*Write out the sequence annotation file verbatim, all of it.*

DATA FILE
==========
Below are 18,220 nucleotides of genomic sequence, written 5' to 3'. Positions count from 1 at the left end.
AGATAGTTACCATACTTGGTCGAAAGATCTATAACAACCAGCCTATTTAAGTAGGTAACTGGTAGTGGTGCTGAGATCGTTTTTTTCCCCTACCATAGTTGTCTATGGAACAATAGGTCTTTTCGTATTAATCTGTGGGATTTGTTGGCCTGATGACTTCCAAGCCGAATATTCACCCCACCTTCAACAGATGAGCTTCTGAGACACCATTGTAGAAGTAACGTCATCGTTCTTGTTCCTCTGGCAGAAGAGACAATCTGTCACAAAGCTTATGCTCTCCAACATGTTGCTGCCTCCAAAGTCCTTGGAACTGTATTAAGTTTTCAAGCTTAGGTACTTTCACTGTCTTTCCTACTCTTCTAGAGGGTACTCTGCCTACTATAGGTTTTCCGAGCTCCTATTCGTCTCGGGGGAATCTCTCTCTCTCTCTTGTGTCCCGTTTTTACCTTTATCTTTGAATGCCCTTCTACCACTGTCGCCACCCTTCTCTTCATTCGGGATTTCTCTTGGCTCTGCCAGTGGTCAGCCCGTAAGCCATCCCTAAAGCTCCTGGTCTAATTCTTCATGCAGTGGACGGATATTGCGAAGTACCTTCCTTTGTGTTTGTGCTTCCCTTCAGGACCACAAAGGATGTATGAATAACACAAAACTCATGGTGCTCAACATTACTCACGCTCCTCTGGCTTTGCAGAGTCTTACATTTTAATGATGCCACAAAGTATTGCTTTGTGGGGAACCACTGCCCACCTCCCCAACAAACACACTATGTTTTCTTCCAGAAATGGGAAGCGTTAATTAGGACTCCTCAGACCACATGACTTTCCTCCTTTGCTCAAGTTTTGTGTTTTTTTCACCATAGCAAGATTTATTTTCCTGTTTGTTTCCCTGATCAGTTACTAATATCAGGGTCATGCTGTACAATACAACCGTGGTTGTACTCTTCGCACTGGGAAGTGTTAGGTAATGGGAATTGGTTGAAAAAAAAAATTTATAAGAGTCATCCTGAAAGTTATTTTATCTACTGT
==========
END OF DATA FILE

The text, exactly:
Below are 18,220 nucleotides of genomic sequence, written 5' to 3'. Positions count from 1 at the left end.
AGATAGTTACCATACTTGGTCGAAAGATCTATAACAACCAGCCTATTTAAGTAGGTAACTGGTAGTGGTGCTGAGATCGTTTTTTTCCCCTACCATAGTTGTCTATGGAACAATAGGTCTTTTCGTATTAATCTGTGGGATTTGTTGGCCTGATGACTTCCAAGCCGAATATTCACCCCACCTTCAACAGATGAGCTTCTGAGACACCATTGTAGAAGTAACGTCATCGTTCTTGTTCCTCTGGCAGAAGAGACAATCTGTCACAAAGCTTATGCTCTCCAACATGTTGCTGCCTCCAAAGTCCTTGGAACTGTATTAAGTTTTCAAGCTTAGGTACTTTCACTGTCTTTCCTACTCTTCTAGAGGGTACTCTGCCTACTATAGGTTTTCCGAGCTCCTATTCGTCTCGGGGGAATCTCTCTCTCTCTCTTGTGTCCCGTTTTTACCTTTATCTTTGAATGCCCTTCTACCACTGTCGCCACCCTTCTCTTCATTCGGGATTTCTCTTGGCTCTGCCAGTGGTCAGCCCGTAAGCCATCCCTAAAGCTCCTGGTCTAATTCTTCATGCAGTGGACGGATATTGCGAAGTACCTTCCTTTGTGTTTGTGCTTCCCTTCAGGACCACAAAGGATGTATGAATAACACAAAACTCATGGTGCTCAACATTACTCACGCTCCTCTGGCTTTGCAGAGTCTTACATTTTAATGATGCCACAAAGTATTGCTTTGTGGGGAACCACTGCCCACCTCCCCAACAAACACACTATGTTTTCTTCCAGAAATGGGAAGCGTTAATTAGGACTCCTCAGACCACATGACTTTCCTCCTTTGCTCAAGTTTTGTGTTTTTTTCACCATAGCAAGATTTATTTTCCTGTTTGTTTCCCTGATCAGTTACTAATATCAGGGTCATGCTGTACAATACAACCGTGGTTGTACTCTTCGCACTGGGAAGTGTTAGGTAATGGGAATTGGTTGAAAAAAAAAATTTATAAGAGTCATCCTGAAAGTTATTTTATCTACTGT